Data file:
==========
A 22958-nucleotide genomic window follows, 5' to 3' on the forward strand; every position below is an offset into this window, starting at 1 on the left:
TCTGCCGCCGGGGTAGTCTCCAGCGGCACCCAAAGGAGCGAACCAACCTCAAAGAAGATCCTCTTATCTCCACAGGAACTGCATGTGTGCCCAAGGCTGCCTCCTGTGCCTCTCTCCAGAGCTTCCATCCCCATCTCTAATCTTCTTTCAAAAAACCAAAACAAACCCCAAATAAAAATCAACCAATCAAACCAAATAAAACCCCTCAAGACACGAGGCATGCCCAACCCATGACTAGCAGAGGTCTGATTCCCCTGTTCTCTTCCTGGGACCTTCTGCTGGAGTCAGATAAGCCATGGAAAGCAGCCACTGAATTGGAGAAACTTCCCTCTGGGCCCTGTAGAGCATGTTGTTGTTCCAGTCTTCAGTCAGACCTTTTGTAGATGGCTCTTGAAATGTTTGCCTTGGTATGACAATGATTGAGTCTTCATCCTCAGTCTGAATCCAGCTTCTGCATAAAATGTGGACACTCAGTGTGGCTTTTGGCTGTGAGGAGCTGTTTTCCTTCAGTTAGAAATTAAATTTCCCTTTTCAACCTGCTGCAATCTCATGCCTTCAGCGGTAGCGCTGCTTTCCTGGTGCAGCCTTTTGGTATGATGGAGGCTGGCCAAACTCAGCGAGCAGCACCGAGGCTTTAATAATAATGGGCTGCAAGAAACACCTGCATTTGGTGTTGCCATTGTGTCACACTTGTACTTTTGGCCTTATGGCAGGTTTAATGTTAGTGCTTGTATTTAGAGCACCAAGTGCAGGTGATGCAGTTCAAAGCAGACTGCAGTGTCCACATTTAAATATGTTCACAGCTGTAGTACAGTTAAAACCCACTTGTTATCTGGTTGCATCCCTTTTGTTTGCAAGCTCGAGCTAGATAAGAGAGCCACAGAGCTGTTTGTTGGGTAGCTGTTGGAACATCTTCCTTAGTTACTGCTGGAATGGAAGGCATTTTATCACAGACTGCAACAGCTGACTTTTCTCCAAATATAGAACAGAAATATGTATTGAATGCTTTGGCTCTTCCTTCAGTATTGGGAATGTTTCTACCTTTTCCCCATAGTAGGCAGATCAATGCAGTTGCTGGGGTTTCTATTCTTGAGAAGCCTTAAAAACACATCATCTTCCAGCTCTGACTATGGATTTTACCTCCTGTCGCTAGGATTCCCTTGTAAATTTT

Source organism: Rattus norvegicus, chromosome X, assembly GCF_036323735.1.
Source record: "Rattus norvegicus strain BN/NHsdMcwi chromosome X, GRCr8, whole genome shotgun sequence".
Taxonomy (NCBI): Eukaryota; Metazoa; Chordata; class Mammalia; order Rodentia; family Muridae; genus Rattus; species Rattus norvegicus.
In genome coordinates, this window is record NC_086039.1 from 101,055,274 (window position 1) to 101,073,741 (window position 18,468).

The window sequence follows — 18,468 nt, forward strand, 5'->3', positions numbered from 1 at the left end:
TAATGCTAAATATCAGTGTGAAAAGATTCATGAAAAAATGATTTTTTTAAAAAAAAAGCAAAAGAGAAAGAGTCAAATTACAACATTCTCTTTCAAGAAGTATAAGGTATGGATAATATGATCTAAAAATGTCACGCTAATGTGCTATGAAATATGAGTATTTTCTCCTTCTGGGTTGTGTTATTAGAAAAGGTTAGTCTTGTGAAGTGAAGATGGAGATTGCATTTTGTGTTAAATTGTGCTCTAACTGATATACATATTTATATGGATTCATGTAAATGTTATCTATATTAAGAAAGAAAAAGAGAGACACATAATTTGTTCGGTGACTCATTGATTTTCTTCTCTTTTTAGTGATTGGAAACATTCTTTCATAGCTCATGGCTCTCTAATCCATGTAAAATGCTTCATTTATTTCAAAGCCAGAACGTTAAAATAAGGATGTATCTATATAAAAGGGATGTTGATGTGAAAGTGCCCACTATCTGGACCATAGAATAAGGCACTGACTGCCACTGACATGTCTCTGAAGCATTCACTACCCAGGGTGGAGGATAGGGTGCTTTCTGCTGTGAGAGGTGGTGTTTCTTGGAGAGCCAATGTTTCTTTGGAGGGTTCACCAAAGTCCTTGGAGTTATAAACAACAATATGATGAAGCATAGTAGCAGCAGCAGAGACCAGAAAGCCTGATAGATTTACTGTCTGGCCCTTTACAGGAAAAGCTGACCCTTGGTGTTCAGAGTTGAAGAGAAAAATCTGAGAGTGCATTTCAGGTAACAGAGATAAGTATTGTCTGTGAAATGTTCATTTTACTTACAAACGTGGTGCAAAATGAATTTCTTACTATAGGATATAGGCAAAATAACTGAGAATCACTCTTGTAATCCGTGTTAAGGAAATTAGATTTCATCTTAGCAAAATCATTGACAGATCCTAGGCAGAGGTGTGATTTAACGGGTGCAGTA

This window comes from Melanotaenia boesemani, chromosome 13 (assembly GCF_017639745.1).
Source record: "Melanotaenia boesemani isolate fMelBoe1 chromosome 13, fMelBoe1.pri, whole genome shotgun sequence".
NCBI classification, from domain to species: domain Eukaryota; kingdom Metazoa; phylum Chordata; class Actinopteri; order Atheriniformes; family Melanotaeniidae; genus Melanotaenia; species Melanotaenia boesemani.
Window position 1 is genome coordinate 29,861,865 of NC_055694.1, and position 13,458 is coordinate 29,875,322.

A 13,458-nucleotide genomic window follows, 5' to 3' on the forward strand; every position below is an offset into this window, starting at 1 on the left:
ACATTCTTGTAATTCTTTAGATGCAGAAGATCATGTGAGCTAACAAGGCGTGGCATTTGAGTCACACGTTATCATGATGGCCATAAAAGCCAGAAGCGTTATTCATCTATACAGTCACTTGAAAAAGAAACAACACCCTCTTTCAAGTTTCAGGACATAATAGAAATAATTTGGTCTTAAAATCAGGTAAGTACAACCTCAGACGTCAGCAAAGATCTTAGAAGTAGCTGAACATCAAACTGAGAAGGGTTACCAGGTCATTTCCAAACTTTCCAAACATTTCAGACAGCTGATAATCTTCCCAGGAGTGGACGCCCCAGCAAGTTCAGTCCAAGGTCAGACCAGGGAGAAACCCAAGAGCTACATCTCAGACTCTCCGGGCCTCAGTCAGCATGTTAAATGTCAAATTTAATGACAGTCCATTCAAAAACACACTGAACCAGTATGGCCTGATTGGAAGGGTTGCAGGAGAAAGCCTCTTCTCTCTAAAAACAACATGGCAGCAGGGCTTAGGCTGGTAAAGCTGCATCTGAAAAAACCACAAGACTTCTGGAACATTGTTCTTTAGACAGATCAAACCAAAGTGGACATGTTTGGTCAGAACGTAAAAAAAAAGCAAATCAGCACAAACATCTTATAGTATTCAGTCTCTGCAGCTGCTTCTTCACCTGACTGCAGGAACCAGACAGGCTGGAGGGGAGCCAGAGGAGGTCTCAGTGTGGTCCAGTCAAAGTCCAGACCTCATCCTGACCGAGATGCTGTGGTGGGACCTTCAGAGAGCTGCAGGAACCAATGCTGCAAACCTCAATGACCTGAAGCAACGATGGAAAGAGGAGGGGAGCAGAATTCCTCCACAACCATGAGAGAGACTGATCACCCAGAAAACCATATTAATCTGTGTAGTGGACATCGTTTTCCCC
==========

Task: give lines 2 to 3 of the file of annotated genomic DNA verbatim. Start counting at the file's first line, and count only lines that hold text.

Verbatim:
TCTGCCGCCGGGGTAGTCTCCAGCGGCACCCAAAGGAGCGAACCAACCTCAAAGAAGATCCTCTTATCTCCACAGGAACTGCATGTGTGCCCAAGGCTGCCTCCTGTGCCTCTCTCCAGAGCTTCCATCCCCATCTCTAATCTTCTTTCAAAAAACCAAAACAAACCCCAAATAAAAATCAACCAATCAAACCAAATAAAACCCCTCAAGACACGAGGCATGCCCAACCCATGACTAGCAGAGGTCTGATTCCCCTGTTCTCTTCCTGGGACCTTCTGCTGGAGTCAGATAAGCCATGGAAAGCAGCCACTGAATTGGAGAAACTTCCCTCTGGGCCCTGTAGAGCATGTTGTTGTTCCAGTCTTCAGTCAGACCTTTTGTAGATGGCTCTTGAAATGTTTGCCTTGGTATGACAATGATTGAGTCTTCATCCTCAGTCTGAATCCAGCTTCTGCATAAAATGTGGACACTCAGTGTGGCTTTTGGCTGTGAGGAGCTGTTTTCCTTCAGTTAGAAATTAAATTTCCCTTTTCAACCTGCTGCAATCTCATGCCTTCAGCGGTAGCGCTGCTTTCCTGGTGCAGCCTTTTGGTATGATGGAGGCTGGCCAAACTCAGCGAGCAGCACCGAGGCTTTAATAATAATGGGCTGCAAGAAACACCTGCATTTGGTGTTGCCATTGTGTCACACTTGTACTTTTGGCCTTATGGCAGGTTTAATGTTAGTGCTTGTATTTAGAGCACCAAGTGCAGGTGATGCAGTTCAAAGCAGACTGCAGTGTCCACATTTAAATATGTTCACAGCTGTAGTACAGTTAAAACCCACTTGTTATCTGGTTGCATCCCTTTTGTTTGCAAGCTCGAGCTAGATAAGAGAGCCACAGAGCTGTTTGTTGGGTAGCTGTTGGAACATCTTCCTTAGTTACTGCTGGAATGGAAGGCATTTTATCACAGACTGCAACAGCTGACTTTTCTCCAAATATAGAACAGAAATATGTATTGAATGCTTTGGCTCTTCCTTCAGTATTGGGAATGTTTCTACCTTTTCCCCATAGTAGGCAGATCAATGCAGTTGCTGGGGTTTCTATTCTTGAGAAGCCTTAAAAACACATCATCTTCCAGCTCTGACTATGGATTTTACCTCCTGTCGCTAGGATTCCCTTGTAAATTTT

Source organism: Rattus norvegicus, chromosome X, assembly GCF_036323735.1.